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Businesses in the city include service companies, banks, and malls. Caracas has a largely service-based economy, apart from some industrial activity in its metropolitan area. The Caracas Stock Exchange and Petróleos de Venezuela (PDVSA) are headquartered in Caracas. PDVSA is the largest company in Venezuela. Caracas is also Venezuela's cultural capital, with many restaurants, theaters, museums, and shopping centers. Some of the tallest skyscrapers in Latin America are located in Caracas.
Caracas has been considered one of the most important cultural, tourist, industrial and economic centers of Latin America. The Museum of Contemporary Art of Caracas is one of the most important in South America. The Museum of Fine Arts and the National Art Gallery of Caracas are also noteworthy. The National Art Gallery is projected to be the largest museum in Latin America, according to its architect Carlos Gómez De Llarena.Boulevard of Sabana Grande is the main commercial corridor of the city and is visited by more than 500 thousand people every day. In 2011, the pedestrian space of Sabana Grande quadrupled.Sabana Grande is a broad, tree-shaded, pedestrians-only boulevard lined on both sides with stylish fashion boutiques, gift shops and street art.
Caracas is home to two of the tallest skyscrapers in South America: the Parque Central Towers. It has a nominal GDP of 91988 million dollars, a nominal GDP per capita of 18,992 and a PPP GDP per capita of 32,710 dollars. Being the seventh city in GDP and the seventh metropolitan area in population of Latin America. The Parque Central Towers still boast the title of the highest twin towers in Latin America, even though they are no longer the tallest skyscrapers in the region. In Caracas, the tallest skyscrapers are: Parque Central Towers, Banco Mercantil Building, BBVA Provincial Tower and The Twin Towers of El Recreo Shopping Mall in Sabana Grande district. Most of these buildings are located in the center of the city. Unfortunately, Business Center Confinanzas was not completed. If so, it would be the third tallest skyscraper of Caracas.
According to some sources, Caracas has the second highest per capita murder rate in the world, with 111.19 homicides per 100,000 inhabitants. Others have argued that the number of homicides in Venezuela has been inflated. Most murders and other violent crimes apparently go unsolved.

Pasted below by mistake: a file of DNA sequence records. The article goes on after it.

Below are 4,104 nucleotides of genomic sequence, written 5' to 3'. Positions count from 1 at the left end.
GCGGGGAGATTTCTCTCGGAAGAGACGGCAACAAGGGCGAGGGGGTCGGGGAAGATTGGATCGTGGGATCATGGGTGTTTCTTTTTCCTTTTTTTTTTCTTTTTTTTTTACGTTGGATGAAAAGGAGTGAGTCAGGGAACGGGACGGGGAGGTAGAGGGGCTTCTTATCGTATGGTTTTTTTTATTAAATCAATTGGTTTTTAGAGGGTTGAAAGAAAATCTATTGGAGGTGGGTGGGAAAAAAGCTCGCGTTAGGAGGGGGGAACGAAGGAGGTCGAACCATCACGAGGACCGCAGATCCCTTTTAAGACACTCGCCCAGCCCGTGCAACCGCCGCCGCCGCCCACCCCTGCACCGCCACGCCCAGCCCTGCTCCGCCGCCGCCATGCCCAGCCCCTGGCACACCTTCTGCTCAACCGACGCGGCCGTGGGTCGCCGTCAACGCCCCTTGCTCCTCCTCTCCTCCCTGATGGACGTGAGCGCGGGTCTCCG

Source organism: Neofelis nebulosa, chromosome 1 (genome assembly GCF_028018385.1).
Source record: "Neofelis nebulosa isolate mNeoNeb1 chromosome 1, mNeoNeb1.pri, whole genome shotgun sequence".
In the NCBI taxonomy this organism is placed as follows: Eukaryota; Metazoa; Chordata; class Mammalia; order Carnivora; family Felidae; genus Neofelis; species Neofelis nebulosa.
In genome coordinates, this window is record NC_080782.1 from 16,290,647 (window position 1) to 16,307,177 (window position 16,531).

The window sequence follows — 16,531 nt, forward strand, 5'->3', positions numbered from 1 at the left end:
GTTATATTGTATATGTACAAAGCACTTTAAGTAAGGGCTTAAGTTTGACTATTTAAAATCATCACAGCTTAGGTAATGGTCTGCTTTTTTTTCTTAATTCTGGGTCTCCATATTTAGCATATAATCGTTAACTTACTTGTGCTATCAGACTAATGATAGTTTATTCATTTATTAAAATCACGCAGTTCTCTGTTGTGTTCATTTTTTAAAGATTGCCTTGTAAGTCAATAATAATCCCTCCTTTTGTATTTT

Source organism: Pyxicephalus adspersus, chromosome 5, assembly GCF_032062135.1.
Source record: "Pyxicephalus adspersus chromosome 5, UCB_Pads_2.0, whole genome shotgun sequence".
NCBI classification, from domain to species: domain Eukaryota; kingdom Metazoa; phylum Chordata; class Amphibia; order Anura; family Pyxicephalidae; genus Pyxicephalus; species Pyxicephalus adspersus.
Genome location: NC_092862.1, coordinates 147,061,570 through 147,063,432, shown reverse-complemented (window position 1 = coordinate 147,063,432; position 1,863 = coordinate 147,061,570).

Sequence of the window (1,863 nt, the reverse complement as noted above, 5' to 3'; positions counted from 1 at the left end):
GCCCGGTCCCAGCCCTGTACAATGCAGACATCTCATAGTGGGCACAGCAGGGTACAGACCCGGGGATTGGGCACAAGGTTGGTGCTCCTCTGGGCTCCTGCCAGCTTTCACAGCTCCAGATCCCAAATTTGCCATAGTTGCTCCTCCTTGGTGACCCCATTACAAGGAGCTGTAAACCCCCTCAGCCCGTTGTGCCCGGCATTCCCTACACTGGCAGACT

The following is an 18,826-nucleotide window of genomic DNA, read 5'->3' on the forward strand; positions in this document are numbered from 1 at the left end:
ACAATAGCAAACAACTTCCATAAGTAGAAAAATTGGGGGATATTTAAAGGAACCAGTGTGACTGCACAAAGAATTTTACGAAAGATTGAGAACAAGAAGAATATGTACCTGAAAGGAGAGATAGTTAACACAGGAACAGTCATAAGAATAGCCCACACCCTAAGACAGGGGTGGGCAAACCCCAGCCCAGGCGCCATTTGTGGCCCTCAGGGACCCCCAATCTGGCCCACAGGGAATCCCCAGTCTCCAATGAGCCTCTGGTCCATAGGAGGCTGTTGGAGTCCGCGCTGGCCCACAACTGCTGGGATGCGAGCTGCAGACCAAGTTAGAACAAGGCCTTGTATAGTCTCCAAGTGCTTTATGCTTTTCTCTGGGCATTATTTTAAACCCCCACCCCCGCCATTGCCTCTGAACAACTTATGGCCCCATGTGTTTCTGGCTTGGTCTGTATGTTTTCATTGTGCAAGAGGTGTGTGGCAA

Conqueror Diego de Losada, founder of Santiago de León de Caracas (painted early 20th century )
At the time of the founding of the city in 1567, the valley of Caracas was populated by indigenous peoples. Francisco Fajardo, the son of a Spanish captain and a Guaiquericacica, attempted to establish a plantation in the valley in 1562 after founding a series of coastal towns. Fajardo's settlement did not last long. It was destroyed by natives of the region led by
Terepaima and Guaicaipuro. This was the last rebellion on the part of the natives. On 25 July 1567, Captain Diego de Losada laid the foundations of the city of Santiago de León de Caracas. The foundation − 1567 – "I take possession of this land in the name of God and the King" These were the words of Don Diego de Losada in founding the city of Caracas on 25 July 1567. In 1577, Caracas became the capital of the Spanish Empire's Venezuela Province under Governor Juan de Pimentel (1576–1583).
During the 17th century, the coast of Venezuela was frequently raided by pirates. With the coastal mountains as a barrier, Caracas was relatively immune to such attacks. However, in 1595, around 200 English privateers including George Sommers and Amyas Preston crossed the mountains through a little-used pass while the town's defenders were guarding the more often-used one. Encountering little resistance, the invaders sacked and set fire to the town after a failed ransom negotiation.
Caracas grew in economic importance during Venezuela's oil boom in the early 20th century. During the 1950s, Caracas began an intensive modernization program which continued throughout the 1960s and early 1970s. The Universidad Central de Venezuela, designed by modernist architect Carlos Raúl Villanueva and declared World Heritage by UNESCO, was built. New working- and middle-class residential districts sprouted in the valley, extending the urban area toward the east and southeast. Joining
El Silencio, also designed by Villanueva, were several workers' housing districts, 23 de Enero and Simon Rodriguez. Middle-class developments include Bello Monte, Los Palos Grandes, Chuao, and El Cafetal. The dramatic change in the economic structure of the country, which went from being primarily agricultural to dependent on oil production, stimulated the fast development of Caracas, and made it a magnet for people in rural communities who migrated to the capital city in an unplanned fashion searching for greater economic opportunity. This migration created the rancho (slum) belt of the valley of Caracas.